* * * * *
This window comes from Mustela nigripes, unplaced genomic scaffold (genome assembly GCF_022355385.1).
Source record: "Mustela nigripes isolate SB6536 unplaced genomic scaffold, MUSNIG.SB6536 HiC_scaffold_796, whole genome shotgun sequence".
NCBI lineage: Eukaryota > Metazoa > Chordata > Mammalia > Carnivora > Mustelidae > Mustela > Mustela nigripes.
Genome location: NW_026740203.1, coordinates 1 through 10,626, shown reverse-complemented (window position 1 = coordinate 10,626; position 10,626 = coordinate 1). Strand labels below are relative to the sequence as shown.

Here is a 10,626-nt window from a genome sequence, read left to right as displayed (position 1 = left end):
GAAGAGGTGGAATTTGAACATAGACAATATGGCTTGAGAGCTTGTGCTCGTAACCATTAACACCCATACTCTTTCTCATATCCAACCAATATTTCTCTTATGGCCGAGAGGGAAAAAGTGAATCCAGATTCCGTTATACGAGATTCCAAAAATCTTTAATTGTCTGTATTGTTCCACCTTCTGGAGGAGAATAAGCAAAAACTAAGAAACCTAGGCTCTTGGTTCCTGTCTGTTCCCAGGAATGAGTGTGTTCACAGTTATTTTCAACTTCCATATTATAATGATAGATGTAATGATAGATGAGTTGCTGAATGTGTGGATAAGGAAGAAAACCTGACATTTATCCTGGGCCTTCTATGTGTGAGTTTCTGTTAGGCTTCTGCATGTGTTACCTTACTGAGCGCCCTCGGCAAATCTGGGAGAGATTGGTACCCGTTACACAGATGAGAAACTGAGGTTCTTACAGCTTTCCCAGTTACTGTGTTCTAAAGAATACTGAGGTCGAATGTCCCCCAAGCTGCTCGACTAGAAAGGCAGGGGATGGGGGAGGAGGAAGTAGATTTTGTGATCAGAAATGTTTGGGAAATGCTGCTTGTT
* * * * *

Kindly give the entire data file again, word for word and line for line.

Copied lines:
This window comes from Mustela nigripes, unplaced genomic scaffold (genome assembly GCF_022355385.1).
Source record: "Mustela nigripes isolate SB6536 unplaced genomic scaffold, MUSNIG.SB6536 HiC_scaffold_796, whole genome shotgun sequence".
NCBI lineage: Eukaryota > Metazoa > Chordata > Mammalia > Carnivora > Mustelidae > Mustela > Mustela nigripes.
Genome location: NW_026740203.1, coordinates 1 through 10,626, shown reverse-complemented (window position 1 = coordinate 10,626; position 10,626 = coordinate 1). Strand labels below are relative to the sequence as shown.

Here is a 10,626-nt window from a genome sequence, read left to right as displayed (position 1 = left end):
GAAGAGGTGGAATTTGAACATAGACAATATGGCTTGAGAGCTTGTGCTCGTAACCATTAACACCCATACTCTTTCTCATATCCAACCAATATTTCTCTTATGGCCGAGAGGGAAAAAGTGAATCCAGATTCCGTTATACGAGATTCCAAAAATCTTTAATTGTCTGTATTGTTCCACCTTCTGGAGGAGAATAAGCAAAAACTAAGAAACCTAGGCTCTTGGTTCCTGTCTGTTCCCAGGAATGAGTGTGTTCACAGTTATTTTCAACTTCCATATTATAATGATAGATGTAATGATAGATGAGTTGCTGAATGTGTGGATAAGGAAGAAAACCTGACATTTATCCTGGGCCTTCTATGTGTGAGTTTCTGTTAGGCTTCTGCATGTGTTACCTTACTGAGCGCCCTCGGCAAATCTGGGAGAGATTGGTACCCGTTACACAGATGAGAAACTGAGGTTCTTACAGCTTTCCCAGTTACTGTGTTCTAAAGAATACTGAGGTCGAATGTCCCCCAAGCTGCTCGACTAGAAAGGCAGGGGATGGGGGAGGAGGAAGTAGATTTTGTGATCAGAAATGTTTGGGAAATGCTGCTTGTT